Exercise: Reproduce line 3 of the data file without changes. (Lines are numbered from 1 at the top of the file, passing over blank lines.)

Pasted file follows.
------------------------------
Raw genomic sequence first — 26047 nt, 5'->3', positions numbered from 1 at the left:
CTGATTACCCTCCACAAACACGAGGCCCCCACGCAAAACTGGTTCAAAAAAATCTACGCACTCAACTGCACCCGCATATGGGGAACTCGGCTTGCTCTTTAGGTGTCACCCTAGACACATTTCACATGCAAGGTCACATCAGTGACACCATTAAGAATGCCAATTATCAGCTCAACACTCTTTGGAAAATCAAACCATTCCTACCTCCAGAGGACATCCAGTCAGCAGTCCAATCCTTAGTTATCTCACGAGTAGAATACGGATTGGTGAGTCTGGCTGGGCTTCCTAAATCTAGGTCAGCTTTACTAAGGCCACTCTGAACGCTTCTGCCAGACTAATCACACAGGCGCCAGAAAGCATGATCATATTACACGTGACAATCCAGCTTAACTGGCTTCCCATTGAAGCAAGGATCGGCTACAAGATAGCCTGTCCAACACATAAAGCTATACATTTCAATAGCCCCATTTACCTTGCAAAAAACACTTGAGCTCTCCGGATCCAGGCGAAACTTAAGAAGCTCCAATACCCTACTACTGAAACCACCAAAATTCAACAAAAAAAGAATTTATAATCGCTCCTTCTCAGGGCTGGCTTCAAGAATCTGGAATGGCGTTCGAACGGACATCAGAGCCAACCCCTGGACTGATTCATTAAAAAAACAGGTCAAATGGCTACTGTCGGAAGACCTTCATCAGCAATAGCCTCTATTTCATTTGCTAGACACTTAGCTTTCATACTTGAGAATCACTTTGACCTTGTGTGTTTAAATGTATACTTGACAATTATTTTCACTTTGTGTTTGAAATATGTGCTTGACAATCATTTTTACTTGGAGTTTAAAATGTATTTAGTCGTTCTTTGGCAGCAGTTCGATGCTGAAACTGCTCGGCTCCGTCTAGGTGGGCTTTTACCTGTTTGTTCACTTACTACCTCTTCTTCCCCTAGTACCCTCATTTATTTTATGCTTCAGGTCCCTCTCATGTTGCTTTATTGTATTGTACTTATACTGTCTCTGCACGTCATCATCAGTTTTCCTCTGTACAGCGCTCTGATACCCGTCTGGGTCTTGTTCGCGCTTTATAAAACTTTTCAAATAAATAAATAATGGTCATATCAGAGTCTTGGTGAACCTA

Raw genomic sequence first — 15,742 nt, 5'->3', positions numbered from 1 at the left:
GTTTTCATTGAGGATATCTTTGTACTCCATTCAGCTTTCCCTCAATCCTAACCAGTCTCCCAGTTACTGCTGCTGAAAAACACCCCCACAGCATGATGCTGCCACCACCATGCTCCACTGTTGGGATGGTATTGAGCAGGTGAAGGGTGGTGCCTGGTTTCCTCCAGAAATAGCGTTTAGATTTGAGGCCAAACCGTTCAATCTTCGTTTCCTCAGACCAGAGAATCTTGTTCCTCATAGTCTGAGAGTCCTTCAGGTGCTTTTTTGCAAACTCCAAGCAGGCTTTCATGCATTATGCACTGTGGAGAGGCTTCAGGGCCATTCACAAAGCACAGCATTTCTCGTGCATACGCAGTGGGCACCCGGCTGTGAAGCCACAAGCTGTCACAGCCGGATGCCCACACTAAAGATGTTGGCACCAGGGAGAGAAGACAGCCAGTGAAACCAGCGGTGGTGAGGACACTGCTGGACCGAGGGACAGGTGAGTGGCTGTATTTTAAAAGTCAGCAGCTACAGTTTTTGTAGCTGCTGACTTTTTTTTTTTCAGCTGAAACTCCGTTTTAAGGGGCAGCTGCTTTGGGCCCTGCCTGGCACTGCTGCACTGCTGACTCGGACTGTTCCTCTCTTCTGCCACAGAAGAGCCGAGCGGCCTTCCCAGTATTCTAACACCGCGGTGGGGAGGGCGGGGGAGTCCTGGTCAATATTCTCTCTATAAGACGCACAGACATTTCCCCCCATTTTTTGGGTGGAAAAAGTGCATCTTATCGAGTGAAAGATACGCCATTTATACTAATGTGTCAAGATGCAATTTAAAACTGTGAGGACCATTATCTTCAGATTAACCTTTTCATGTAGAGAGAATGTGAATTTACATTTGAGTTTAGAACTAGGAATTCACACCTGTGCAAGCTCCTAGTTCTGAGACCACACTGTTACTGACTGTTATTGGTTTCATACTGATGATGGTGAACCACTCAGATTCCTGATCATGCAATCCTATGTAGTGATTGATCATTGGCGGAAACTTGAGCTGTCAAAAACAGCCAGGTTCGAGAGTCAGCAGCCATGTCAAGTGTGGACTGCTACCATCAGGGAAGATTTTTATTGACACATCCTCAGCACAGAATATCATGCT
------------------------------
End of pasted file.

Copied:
Raw genomic sequence first — 15,742 nt, 5'->3', positions numbered from 1 at the left: